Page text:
Good point, but the real issue is very retro. Many people just do not understand the power of words.

      The psychology of language, including neurolinguistics, is very powerful and as we've just seen and we can all agree, very dangerous to the point where carefully chosen words can wound or heal.

    3. a_yank_lurker Silver badge

      @Moosh - Also, too many do not understand how FB, Google, et. al. make money and that everyone is product to folded, spindled, and mutilated for advertisers. Couple this with some of this has only been around about 20 years. Many grew up without every having a computer or understanding how it works.

    4. Matt Bridge-Wilkinson

      Absolutely spot on.

      I spend a lot of my downtime counselling my family young and old on internet security, scams, spam etc. My 69 old Dad I am proud to say is pretty savvy after years of advice, I am not convinced my 11 year old niece and 14 year old nephew are anywhere near so clued up despite being more tech savvy.

      The sad reality is naivety is not confined to the young or the old. I have began to realise that as clued up as I think I am, things are constantly evolving and I could be caught out too. As we adapt, the low life types adapt too. After all most of the damaging stuff is about social engineering not about the tech.

      The law is at least starting to react strongly to these undesirable behaviours, and the sooner the message sinks in that just because its on the internet, doesn't mean it's anonymous sinks in, the better.

      Back when I got my 1st 14.4k modem the apparent anonymity made some people behave differently in a way they wouldnt in life. It's not a new problem but with the internet as big as it is now, its a growing audience and seems to be getting more damaging in it's manifestations.

  5. Louis Schreurs BEng

    But

    I totally agree with the condemnation of this .... person

    And yet I believe that all this shite is to be adressed to the fact that humans are not able to upbring their children to have themselves behave in a self-protective manner......

    .... and that has to be reckonned to be the effect of humans rebelling ability.....

    ... sooo this is the way human society works.....

    ..... I hate humans.

    1. Kugutsu

      Re: But

      Kids learn by making mistakes. In the past this would be immediately embarrassing, but would have little long term or far reaching consequences. Mostly the event would be laughed at in the moment by peers in the moment, and then totally forgotten. Occasionally, local gossip might pick it up and spread it around a bit. In most cases this would be self limiting, in that if you subsequently behave yourself, gossip will move on to the next salacious target that presents itself.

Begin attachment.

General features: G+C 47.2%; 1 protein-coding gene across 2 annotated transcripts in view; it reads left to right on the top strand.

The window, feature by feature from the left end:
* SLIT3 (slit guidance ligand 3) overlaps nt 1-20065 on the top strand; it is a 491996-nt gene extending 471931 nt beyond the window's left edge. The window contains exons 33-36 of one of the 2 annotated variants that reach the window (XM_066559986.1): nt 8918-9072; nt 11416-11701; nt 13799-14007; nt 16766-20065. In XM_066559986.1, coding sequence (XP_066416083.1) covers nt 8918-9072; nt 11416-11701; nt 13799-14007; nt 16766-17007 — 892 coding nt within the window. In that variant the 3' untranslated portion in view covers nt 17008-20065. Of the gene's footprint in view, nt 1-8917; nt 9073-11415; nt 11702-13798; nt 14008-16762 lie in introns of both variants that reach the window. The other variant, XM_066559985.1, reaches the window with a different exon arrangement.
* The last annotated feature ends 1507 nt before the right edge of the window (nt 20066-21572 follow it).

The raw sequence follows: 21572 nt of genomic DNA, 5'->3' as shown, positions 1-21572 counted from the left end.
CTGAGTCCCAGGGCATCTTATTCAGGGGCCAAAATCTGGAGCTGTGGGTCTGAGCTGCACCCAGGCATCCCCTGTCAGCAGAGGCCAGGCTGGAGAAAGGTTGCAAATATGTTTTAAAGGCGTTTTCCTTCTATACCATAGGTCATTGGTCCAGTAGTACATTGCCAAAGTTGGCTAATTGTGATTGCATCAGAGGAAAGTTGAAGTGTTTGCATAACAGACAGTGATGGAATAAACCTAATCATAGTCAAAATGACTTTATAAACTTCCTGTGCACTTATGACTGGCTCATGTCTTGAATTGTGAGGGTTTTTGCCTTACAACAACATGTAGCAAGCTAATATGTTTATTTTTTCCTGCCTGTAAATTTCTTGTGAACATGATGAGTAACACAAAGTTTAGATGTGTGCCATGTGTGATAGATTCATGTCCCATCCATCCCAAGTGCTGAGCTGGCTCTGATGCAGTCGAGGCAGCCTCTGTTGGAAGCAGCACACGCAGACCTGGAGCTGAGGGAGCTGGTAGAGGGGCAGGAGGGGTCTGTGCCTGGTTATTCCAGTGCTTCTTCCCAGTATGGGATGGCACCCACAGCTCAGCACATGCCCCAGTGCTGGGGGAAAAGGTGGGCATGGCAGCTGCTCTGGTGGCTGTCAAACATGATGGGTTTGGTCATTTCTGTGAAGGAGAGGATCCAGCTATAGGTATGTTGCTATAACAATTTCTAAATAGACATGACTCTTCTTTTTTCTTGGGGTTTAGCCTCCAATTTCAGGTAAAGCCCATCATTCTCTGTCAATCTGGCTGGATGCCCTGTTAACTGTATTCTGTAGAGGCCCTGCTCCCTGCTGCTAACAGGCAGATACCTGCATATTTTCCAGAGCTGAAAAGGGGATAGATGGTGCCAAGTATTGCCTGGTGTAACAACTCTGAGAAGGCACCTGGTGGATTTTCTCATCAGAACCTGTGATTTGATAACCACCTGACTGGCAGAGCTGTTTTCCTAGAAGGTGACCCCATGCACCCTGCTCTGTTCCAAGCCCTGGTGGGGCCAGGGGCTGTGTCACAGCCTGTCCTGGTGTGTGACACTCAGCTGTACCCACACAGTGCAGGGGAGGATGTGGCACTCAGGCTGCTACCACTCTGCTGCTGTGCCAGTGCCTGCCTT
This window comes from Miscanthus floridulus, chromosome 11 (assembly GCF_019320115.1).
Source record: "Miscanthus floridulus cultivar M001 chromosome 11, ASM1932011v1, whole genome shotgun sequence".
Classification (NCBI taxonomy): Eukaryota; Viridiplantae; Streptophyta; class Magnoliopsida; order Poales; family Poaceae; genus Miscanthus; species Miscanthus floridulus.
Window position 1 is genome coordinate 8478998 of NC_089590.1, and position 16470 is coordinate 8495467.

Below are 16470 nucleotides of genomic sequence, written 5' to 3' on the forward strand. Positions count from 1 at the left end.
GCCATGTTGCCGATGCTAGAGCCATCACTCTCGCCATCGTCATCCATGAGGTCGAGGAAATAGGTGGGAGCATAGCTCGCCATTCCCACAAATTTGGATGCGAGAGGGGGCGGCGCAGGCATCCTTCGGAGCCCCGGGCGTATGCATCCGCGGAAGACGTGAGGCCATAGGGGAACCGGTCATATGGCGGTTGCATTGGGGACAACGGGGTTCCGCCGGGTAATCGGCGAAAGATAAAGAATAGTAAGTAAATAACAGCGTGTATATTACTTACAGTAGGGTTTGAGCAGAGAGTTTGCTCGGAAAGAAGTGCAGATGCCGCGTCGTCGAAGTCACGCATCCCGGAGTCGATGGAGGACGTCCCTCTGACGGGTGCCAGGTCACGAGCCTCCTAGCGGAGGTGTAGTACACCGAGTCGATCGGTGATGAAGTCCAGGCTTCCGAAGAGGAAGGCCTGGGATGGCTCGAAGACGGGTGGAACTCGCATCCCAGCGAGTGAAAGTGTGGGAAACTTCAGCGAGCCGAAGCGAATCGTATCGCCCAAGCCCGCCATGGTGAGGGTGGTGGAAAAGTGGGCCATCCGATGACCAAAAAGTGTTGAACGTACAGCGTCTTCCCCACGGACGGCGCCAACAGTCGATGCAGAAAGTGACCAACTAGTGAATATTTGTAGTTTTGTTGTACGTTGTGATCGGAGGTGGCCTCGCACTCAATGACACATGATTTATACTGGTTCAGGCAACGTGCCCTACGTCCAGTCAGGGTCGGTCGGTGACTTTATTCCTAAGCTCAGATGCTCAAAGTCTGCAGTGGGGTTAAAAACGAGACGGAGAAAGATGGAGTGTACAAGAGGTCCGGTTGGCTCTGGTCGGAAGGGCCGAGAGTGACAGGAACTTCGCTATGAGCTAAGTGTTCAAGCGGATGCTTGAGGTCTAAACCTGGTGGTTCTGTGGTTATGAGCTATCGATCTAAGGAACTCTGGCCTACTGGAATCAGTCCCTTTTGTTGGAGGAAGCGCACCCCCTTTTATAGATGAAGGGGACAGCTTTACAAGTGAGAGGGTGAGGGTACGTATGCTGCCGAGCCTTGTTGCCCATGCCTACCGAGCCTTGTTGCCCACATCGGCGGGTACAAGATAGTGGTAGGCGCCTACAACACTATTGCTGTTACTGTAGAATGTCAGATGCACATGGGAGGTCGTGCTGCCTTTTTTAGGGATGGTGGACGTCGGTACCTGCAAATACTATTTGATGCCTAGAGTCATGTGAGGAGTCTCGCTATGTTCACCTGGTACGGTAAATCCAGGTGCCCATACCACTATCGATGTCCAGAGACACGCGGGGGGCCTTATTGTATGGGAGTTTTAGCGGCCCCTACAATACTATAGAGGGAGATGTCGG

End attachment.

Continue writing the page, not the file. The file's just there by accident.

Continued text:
Now though, every mistake is recorded for posterity, and potentially broadcast to the world. They are no longer learning experiences, they are life-wrecking catastrophes that will haunt you forever, in that any potential peer, employer or partner can do a 5 second search and see you at your worst. But our culture penalises non-participation in the self-destructive sharing of everything through social rejection - the worst possible immediate outcome for a teenager. I do not envy kids today.

    2. Just Enough Silver badge

      Re: But

      Everyone does stupid things as a teenager. Most of us are fortunate to have them lost in the mists of time, and possibly we are the only ones who even remember them. We cringe when we recall them. We vow never to let it happen again. That's what you call a personal learning experience.

      Today's teenager's moment of stupidity invariably gets recorded in some way for prosperity, and is disseminated out into the internet within minutes. It remains out there, forever and unforgotten, to be experienced anew again and again by who knows who. That's what you call a never-ending public humiliation.

      It's pretty terrifying if you think about it.

  6. Anonymous Coward
    Anonymous Coward

    Burn him

    Slowly

    1. Tikimon

      Re: Burn him

      Deserves worse than that.

      https://www.youtube.com/watch?v=Z-_I_KOSEJs&feature=youtu.be&t=6

  7. Anonymous Coward
    Anonymous Coward

    Hangin's too good for 'im!

    Burnin's too good for 'im

    he should be torn into little pieces

    and BURIED ALIVE

    -Hanover Fist

  8. FlippingGerman

    Unpopular?

    He obviously deserves everything he's got (and may yet get), but I can't say I'm a fan of the idea that he could be prosecuted for murder in Canada without actually having been there. How do they even claim jurisdiction?

    (I assume he was not in Canada but in the Netherlands at the time, that may well be incorrect).

    1. the Jim bloke Silver badge

      Re: Unpopular?

      the victim was Canadian, and one of the foundations of society, is that a government protects its citizen.

      Failing to act in the interests of its constituents means its not a government, just a gang of despots.

      Some weasel around this by redefining whats "good" for their people, others by being selective as to who it considers citizens.